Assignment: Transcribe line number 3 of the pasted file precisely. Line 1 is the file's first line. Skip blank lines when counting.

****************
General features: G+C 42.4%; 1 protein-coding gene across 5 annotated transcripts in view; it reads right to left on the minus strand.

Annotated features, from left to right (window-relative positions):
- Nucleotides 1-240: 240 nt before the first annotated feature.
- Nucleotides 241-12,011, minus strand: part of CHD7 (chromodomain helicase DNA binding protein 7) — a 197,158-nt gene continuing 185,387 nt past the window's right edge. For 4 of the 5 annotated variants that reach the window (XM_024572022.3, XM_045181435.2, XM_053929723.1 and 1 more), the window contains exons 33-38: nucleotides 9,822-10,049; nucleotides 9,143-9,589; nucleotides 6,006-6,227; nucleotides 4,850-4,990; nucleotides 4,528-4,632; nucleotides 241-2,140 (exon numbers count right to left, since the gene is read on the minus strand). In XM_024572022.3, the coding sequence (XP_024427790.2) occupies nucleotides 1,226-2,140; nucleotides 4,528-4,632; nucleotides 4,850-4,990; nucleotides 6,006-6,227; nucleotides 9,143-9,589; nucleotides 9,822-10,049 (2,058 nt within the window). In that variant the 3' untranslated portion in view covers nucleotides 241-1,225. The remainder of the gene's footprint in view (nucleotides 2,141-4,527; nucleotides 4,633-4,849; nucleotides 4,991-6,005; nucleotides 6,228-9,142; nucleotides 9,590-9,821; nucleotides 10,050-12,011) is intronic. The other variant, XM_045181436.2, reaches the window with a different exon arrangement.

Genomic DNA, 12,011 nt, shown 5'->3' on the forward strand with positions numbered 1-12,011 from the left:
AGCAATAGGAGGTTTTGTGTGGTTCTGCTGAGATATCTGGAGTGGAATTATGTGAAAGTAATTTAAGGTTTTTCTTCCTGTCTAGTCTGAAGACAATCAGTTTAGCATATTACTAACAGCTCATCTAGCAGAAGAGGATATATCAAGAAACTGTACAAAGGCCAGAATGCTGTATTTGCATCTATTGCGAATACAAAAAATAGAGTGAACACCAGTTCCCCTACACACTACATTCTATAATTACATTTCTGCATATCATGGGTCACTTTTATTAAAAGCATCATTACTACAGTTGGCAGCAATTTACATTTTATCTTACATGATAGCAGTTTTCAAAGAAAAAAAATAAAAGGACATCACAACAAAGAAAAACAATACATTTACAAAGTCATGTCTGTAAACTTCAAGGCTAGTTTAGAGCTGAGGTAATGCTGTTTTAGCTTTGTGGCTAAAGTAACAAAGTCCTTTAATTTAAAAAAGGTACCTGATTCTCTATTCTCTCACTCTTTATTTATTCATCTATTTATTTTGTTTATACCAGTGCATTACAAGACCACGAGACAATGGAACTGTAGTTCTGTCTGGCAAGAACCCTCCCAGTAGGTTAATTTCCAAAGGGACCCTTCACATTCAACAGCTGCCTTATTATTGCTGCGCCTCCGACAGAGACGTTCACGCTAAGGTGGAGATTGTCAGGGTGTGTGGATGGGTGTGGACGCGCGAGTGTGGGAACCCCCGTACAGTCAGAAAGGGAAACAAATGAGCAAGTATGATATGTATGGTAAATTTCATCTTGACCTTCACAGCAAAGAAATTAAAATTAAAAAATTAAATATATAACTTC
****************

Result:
- Nucleotides 1-240: 240 nt before the first annotated feature.